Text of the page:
Is the Important Year to Consider 2036 or 2010?
Starting in 2010, Social Security began to permanently spend more than it takes in. This is by far the most important year. From now on, Social Security will require large and growing amounts of general revenue money in order to pay all of its promised benefits. Even though this money will technically come from cashing in the special issue bonds in the trust fund, the money to repay those bonds will come from other tax collections or borrowing. The billions that go to Social Security each year will make it harder to find money for other government programs or require large and growing tax increases.
Compared to these two dates, 2036—the year that the Social Security trust fund is projected to run out of its special issue bonds—is of little importance. Even though the end of those bonds will require approximately a 25 percent benefit reduction, Congress would have been paying about $250 billion a year (in 2011 dollars) to repay those bonds for about seven years by the time the trust fund runs out. Congress will have to do this through some combination of other spending cuts, new taxes, or additional borrowing. These are the same choices Congress would face without the trust fund.
When Will Social Security Begin to Run a Cash-Flow Deficit?
The short answer is now. According to the 2011 trustees report, Social Security began to spend more in benefits than it receives in payroll taxes in 2010 and will continue to run cash flow deficits from now on. The year the trust fund is exhausted is 2036, one year earlier than in last year’s report.
What Are the Old Age and Survivors’ Insurance Operating Numbers from the Current Year?
The trustees report includes detailed information about the aggregate amount of payroll taxes paid in the previous calendar year and the aggregate amount of benefits paid in that year. It also includes data on operating expenses. In 2010, the Old Age and Survivors Trust Fund, which pays for retirement and survivors’ benefits, took in $677.1 billion and paid out $584.9 billion. Its annual surplus was $92.2 billion, but after subtracting out $108.2 billion that came from a paper transaction that credited interest to the trust fund, the trust fund actually lost $16 billion in 2010 alone. Additional losses were suffered by Social Security’s disability program.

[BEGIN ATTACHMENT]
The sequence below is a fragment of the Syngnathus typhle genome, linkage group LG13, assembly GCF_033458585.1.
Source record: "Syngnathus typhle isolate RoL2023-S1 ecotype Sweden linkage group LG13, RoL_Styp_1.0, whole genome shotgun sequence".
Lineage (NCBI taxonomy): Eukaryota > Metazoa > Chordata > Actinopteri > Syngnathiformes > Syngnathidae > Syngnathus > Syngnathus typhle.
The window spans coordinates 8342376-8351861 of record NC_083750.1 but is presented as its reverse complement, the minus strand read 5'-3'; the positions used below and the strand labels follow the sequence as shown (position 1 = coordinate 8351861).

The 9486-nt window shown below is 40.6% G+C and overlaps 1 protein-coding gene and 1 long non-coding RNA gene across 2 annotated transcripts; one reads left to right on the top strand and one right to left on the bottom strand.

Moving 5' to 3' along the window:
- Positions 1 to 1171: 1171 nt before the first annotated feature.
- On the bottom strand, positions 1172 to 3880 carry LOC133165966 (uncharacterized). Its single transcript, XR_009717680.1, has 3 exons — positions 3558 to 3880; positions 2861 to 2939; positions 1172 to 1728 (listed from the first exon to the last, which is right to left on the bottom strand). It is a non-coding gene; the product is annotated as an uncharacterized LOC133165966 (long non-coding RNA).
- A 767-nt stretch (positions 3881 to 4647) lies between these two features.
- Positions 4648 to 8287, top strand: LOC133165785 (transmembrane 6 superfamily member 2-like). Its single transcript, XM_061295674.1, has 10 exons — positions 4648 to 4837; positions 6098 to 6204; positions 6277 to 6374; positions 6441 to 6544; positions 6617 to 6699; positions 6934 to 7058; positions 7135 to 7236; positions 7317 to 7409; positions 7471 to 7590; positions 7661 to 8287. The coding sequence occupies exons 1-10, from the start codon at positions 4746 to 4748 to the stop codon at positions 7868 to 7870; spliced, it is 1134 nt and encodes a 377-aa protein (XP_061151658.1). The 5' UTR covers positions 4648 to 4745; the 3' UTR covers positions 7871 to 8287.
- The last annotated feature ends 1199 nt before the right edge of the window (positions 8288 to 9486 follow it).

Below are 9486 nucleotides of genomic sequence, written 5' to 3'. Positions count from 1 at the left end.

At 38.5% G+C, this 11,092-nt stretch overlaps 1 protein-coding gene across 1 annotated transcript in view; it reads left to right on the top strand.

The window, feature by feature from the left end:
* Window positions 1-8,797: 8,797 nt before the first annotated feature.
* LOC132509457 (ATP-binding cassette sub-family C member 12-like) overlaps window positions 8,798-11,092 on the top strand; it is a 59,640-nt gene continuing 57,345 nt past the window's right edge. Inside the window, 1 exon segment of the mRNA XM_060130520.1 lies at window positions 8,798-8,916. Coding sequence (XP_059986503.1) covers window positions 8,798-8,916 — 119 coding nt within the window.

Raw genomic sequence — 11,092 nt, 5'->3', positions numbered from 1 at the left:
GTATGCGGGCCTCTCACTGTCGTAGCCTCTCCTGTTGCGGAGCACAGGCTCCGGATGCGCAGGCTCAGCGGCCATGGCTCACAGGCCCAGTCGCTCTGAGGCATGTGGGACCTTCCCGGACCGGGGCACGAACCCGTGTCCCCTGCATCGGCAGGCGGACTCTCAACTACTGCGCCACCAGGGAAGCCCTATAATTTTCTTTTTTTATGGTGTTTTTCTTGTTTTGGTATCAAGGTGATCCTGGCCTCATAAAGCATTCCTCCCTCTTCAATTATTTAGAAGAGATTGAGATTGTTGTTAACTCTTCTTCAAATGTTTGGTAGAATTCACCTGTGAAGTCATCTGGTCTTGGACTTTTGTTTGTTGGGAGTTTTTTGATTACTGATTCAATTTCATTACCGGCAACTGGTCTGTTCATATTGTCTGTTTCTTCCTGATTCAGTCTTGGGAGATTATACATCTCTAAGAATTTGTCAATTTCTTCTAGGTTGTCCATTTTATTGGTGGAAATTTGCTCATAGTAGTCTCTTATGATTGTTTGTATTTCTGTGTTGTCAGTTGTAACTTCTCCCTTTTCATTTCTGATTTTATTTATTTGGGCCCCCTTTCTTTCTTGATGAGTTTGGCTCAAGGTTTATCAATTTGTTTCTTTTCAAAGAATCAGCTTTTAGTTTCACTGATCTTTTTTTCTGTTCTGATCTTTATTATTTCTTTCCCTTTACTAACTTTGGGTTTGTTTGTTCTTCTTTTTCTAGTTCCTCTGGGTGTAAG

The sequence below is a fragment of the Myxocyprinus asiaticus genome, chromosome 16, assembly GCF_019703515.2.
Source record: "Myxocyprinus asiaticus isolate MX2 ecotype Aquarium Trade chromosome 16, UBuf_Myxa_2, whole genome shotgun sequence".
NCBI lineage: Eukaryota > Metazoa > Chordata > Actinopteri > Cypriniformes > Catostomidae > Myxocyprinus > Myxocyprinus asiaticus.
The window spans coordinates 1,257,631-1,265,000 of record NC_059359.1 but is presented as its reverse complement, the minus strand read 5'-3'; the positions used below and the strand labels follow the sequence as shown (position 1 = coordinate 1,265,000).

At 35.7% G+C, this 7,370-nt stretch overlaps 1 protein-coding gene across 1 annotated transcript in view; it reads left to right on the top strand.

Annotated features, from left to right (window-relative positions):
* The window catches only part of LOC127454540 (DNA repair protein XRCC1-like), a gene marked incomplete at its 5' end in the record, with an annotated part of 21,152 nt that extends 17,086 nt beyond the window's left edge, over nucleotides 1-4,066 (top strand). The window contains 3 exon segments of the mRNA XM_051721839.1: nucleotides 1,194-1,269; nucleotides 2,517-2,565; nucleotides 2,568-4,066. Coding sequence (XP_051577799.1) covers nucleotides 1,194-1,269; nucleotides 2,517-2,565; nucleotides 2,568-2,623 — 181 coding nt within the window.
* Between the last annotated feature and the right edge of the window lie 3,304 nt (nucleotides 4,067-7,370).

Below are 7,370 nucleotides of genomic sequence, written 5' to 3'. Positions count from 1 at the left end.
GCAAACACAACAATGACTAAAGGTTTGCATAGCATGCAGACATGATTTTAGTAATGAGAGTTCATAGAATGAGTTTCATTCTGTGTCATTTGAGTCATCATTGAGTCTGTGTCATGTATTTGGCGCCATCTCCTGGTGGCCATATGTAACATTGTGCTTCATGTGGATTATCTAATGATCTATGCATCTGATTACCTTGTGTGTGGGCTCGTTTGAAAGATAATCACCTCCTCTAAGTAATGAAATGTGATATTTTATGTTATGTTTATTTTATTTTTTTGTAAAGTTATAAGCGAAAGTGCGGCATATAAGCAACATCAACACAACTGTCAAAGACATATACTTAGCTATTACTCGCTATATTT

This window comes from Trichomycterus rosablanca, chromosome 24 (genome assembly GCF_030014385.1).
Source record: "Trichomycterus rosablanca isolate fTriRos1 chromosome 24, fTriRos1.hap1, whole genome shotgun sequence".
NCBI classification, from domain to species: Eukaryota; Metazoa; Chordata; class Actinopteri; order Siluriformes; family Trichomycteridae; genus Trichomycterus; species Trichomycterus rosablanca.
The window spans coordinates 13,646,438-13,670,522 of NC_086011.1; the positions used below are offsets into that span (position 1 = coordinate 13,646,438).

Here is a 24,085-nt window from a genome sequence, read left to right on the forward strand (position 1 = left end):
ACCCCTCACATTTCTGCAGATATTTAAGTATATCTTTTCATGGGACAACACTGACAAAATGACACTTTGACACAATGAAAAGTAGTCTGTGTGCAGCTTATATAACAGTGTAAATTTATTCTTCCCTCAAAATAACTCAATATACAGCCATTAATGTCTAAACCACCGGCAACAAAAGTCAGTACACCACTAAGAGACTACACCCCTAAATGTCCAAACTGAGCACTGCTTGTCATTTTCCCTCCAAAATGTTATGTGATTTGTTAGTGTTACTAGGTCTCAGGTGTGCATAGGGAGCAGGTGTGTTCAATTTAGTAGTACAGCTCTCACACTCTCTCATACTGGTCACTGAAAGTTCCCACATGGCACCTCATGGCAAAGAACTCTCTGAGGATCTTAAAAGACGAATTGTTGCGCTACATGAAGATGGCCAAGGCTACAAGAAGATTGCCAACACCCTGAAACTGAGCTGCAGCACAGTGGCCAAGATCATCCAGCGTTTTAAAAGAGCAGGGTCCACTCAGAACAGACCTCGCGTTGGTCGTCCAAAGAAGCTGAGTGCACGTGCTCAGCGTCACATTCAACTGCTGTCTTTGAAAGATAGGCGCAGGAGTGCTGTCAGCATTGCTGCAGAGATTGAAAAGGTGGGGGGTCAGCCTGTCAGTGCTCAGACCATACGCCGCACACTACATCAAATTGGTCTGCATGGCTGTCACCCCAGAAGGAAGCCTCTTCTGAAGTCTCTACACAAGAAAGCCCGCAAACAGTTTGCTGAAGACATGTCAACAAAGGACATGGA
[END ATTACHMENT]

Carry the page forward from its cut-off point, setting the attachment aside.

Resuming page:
What Does It All Mean?
Bad News for Younger Workers. Unfortunately, younger workers have a great deal to worry about. Even though their parents’ and grandparents’ benefits are fairly safe, theirs are not. Any worker born after 1970 will reach full retirement age after the trust fund is exhausted. Unless Congress acts soon, younger workers can look forward to paying full Social Security taxes throughout their careers but receiving only about 75 percent or less of the benefits that have been promised to them. In addition, they will have to repay the Social Security trust fund, an expense that will total almost $6 trillion by the time the trust fund is exhausted in 2036.
Improving Retirement Savings Is a Must. Allowing American workers to save and invest a portion of their income in accounts that they would own is the lowest-cost way to ensure that they have an adequate retirement income. Increasing the ability of workers to save for retirement will reduce their dependence on Social Security for retirement income and enable them to increase retirement security.
The Crisis Is Here Now
It takes about 22 years to grow a taxpayer. Almost every new taxpayer who will begin a career after graduating from college in 2033 is living today and can be counted. Similarly, all people who will face approximately 25 percent across-the-board benefit cuts starting in the year 2036 (if Congress does nothing to fix the program) are alive now, and most of them are paying taxes.
Social Security’s problems are based on demographics, which do not change from year to year. The people who will be hurt if nothing is done to fix Social Security are not unknown people of the future: They are our children and grandchildren of today.